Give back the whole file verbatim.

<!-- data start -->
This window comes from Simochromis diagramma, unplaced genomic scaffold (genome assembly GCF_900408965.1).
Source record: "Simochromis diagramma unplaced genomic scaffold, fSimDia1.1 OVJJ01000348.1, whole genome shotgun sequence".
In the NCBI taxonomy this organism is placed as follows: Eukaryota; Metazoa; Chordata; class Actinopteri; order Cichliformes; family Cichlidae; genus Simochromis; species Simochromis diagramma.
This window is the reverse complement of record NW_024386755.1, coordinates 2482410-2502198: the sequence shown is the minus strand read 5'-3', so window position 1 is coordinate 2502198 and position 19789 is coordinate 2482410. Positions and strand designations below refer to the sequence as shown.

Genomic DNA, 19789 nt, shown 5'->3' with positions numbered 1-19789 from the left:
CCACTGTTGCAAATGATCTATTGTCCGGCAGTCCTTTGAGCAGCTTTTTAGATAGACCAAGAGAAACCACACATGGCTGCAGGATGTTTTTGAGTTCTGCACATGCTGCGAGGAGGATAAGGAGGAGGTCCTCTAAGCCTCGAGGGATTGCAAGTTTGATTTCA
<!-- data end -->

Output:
This window comes from Simochromis diagramma, unplaced genomic scaffold (genome assembly GCF_900408965.1).
Source record: "Simochromis diagramma unplaced genomic scaffold, fSimDia1.1 OVJJ01000348.1, whole genome shotgun sequence".
In the NCBI taxonomy this organism is placed as follows: Eukaryota; Metazoa; Chordata; class Actinopteri; order Cichliformes; family Cichlidae; genus Simochromis; species Simochromis diagramma.
This window is the reverse complement of record NW_024386755.1, coordinates 2482410-2502198: the sequence shown is the minus strand read 5'-3', so window position 1 is coordinate 2502198 and position 19789 is coordinate 2482410. Positions and strand designations below refer to the sequence as shown.

Genomic DNA, 19789 nt, shown 5'->3' with positions numbered 1-19789 from the left:
CCACTGTTGCAAATGATCTATTGTCCGGCAGTCCTTTGAGCAGCTTTTTAGATAGACCAAGAGAAACCACACATGGCTGCAGGATGTTTTTGAGTTCTGCACATGCTGCGAGGAGGATAAGGAGGAGGTCCTCTAAGCCTCGAGGGATTGCAAGTTTGATTTCA